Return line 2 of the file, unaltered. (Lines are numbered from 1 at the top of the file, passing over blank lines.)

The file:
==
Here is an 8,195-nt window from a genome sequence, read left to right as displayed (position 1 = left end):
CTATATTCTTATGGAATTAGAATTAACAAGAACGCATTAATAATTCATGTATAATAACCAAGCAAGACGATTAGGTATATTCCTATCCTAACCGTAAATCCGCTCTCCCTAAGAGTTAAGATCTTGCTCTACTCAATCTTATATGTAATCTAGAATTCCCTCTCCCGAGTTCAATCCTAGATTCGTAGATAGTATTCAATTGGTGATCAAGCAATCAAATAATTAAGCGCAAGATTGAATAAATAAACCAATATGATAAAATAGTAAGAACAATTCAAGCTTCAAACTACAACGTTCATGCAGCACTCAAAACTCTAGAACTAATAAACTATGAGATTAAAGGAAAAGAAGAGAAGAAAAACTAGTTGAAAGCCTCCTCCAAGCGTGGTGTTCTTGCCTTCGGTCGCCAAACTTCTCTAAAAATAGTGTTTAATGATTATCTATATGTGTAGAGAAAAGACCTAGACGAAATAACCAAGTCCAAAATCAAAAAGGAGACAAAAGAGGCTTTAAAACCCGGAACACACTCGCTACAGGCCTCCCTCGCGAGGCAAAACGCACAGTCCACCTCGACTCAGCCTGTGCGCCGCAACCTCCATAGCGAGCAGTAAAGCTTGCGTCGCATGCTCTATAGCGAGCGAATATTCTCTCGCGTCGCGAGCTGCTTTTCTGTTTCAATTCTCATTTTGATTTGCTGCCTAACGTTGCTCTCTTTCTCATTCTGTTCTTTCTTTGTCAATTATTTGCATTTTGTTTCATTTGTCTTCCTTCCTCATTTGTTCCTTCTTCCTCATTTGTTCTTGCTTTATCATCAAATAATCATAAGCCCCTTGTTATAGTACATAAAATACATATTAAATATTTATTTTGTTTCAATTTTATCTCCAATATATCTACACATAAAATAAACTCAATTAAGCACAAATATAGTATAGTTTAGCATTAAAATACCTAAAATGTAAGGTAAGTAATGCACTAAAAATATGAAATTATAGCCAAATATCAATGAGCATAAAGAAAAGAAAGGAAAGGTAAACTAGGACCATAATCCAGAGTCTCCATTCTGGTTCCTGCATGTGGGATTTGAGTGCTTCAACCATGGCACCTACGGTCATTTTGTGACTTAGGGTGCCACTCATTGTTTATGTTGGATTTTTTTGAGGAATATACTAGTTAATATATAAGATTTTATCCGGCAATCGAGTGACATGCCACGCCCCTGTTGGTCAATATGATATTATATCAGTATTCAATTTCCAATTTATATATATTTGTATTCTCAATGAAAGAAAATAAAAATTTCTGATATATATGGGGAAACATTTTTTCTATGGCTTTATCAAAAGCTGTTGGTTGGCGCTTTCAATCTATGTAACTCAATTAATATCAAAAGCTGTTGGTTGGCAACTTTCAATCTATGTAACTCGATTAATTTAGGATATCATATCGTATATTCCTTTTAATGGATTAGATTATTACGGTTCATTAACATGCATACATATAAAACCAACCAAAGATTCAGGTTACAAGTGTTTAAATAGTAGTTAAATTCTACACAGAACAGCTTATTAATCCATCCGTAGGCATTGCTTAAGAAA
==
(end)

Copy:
CTATATTCTTATGGAATTAGAATTAACAAGAACGCATTAATAATTCATGTATAATAACCAAGCAAGACGATTAGGTATATTCCTATCCTAACCGTAAATCCGCTCTCCCTAAGAGTTAAGATCTTGCTCTACTCAATCTTATATGTAATCTAGAATTCCCTCTCCCGAGTTCAATCCTAGATTCGTAGATAGTATTCAATTGGTGATCAAGCAATCAAATAATTAAGCGCAAGATTGAATAAATAAACCAATATGATAAAATAGTAAGAACAATTCAAGCTTCAAACTACAACGTTCATGCAGCACTCAAAACTCTAGAACTAATAAACTATGAGATTAAAGGAAAAGAAGAGAAGAAAAACTAGTTGAAAGCCTCCTCCAAGCGTGGTGTTCTTGCCTTCGGTCGCCAAACTTCTCTAAAAATAGTGTTTAATGATTATCTATATGTGTAGAGAAAAGACCTAGACGAAATAACCAAGTCCAAAATCAAAAAGGAGACAAAAGAGGCTTTAAAACCCGGAACACACTCGCTACAGGCCTCCCTCGCGAGGCAAAACGCACAGTCCACCTCGACTCAGCCTGTGCGCCGCAACCTCCATAGCGAGCAGTAAAGCTTGCGTCGCATGCTCTATAGCGAGCGAATATTCTCTCGCGTCGCGAGCTGCTTTTCTGTTTCAATTCTCATTTTGATTTGCTGCCTAACGTTGCTCTCTTTCTCATTCTGTTCTTTCTTTGTCAATTATTTGCATTTTGTTTCATTTGTCTTCCTTCCTCATTTGTTCCTTCTTCCTCATTTGTTCTTGCTTTATCATCAAATAATCATAAGCCCCTTGTTATAGTACATAAAATACATATTAAATATTTATTTTGTTTCAATTTTATCTCCAATATATCTACACATAAAATAAACTCAATTAAGCACAAATATAGTATAGTTTAGCATTAAAATACCTAAAATGTAAGGTAAGTAATGCACTAAAAATATGAAATTATAGCCAAATATCAATGAGCATAAAGAAAAGAAAGGAAAGGTAAACTAGGACCATAATCCAGAGTCTCCATTCTGGTTCCTGCATGTGGGATTTGAGTGCTTCAACCATGGCACCTACGGTCATTTTGTGACTTAGGGTGCCACTCATTGTTTATGTTGGATTTTTTTGAGGAATATACTAGTTAATATATAAGATTTTATCCGGCAATCGAGTGACATGCCACGCCCCTGTTGGTCAATATGATATTATATCAGTATTCAATTTCCAATTTATATATATTTGTATTCTCAATGAAAGAAAATAAAAATTTCTGATATATATGGGGAAACATTTTTTCTATGGCTTTATCAAAAGCTGTTGGTTGGCGCTTTCAATCTATGTAACTCAATTAATATCAAAAGCTGTTGGTTGGCAACTTTCAATCTATGTAACTCGATTAATTTAGGATATCATATCGTATATTCCTTTTAATGGATTAGATTATTACGGTTCATTAACATGCATACATATAAAACCAACCAAAGATTCAGGTTACAAGTGTTTAAATAGTAGTTAAATTCTACACAGAACAGCTTATTAATCCATCCGTAGGCATTGCTTAAGAAA